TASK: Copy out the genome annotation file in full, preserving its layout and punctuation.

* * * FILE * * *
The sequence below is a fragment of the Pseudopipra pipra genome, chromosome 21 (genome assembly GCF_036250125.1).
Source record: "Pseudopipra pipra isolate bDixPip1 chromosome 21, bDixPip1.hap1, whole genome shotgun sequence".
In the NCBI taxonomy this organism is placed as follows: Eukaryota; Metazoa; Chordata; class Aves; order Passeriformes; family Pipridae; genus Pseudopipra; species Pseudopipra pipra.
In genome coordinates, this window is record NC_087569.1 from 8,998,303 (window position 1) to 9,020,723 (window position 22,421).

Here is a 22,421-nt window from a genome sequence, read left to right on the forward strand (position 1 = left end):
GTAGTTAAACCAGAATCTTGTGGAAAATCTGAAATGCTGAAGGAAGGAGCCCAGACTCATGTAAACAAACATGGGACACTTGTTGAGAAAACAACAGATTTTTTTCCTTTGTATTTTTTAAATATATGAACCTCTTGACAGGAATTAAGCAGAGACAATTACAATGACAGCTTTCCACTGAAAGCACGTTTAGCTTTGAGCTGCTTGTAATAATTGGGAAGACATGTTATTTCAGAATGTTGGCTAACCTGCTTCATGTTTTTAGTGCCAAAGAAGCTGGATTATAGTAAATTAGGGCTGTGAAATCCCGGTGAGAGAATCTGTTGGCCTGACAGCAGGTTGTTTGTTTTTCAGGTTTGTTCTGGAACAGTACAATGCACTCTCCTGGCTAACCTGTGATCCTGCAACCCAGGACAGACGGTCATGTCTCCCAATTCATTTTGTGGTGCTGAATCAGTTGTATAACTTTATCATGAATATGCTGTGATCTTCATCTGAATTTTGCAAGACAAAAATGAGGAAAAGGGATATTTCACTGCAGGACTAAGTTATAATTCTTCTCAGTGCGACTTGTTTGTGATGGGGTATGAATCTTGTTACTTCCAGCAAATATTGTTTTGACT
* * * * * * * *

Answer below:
The sequence below is a fragment of the Pseudopipra pipra genome, chromosome 21 (genome assembly GCF_036250125.1).
Source record: "Pseudopipra pipra isolate bDixPip1 chromosome 21, bDixPip1.hap1, whole genome shotgun sequence".
In the NCBI taxonomy this organism is placed as follows: Eukaryota; Metazoa; Chordata; class Aves; order Passeriformes; family Pipridae; genus Pseudopipra; species Pseudopipra pipra.
In genome coordinates, this window is record NC_087569.1 from 8,998,303 (window position 1) to 9,020,723 (window position 22,421).

Here is a 22,421-nt window from a genome sequence, read left to right on the forward strand (position 1 = left end):
GTAGTTAAACCAGAATCTTGTGGAAAATCTGAAATGCTGAAGGAAGGAGCCCAGACTCATGTAAACAAACATGGGACACTTGTTGAGAAAACAACAGATTTTTTTCCTTTGTATTTTTTAAATATATGAACCTCTTGACAGGAATTAAGCAGAGACAATTACAATGACAGCTTTCCACTGAAAGCACGTTTAGCTTTGAGCTGCTTGTAATAATTGGGAAGACATGTTATTTCAGAATGTTGGCTAACCTGCTTCATGTTTTTAGTGCCAAAGAAGCTGGATTATAGTAAATTAGGGCTGTGAAATCCCGGTGAGAGAATCTGTTGGCCTGACAGCAGGTTGTTTGTTTTTCAGGTTTGTTCTGGAACAGTACAATGCACTCTCCTGGCTAACCTGTGATCCTGCAACCCAGGACAGACGGTCATGTCTCCCAATTCATTTTGTGGTGCTGAATCAGTTGTATAACTTTATCATGAATATGCTGTGATCTTCATCTGAATTTTGCAAGACAAAAATGAGGAAAAGGGATATTTCACTGCAGGACTAAGTTATAATTCTTCTCAGTGCGACTTGTTTGTGATGGGGTATGAATCTTGTTACTTCCAGCAAATATTGTTTTGACT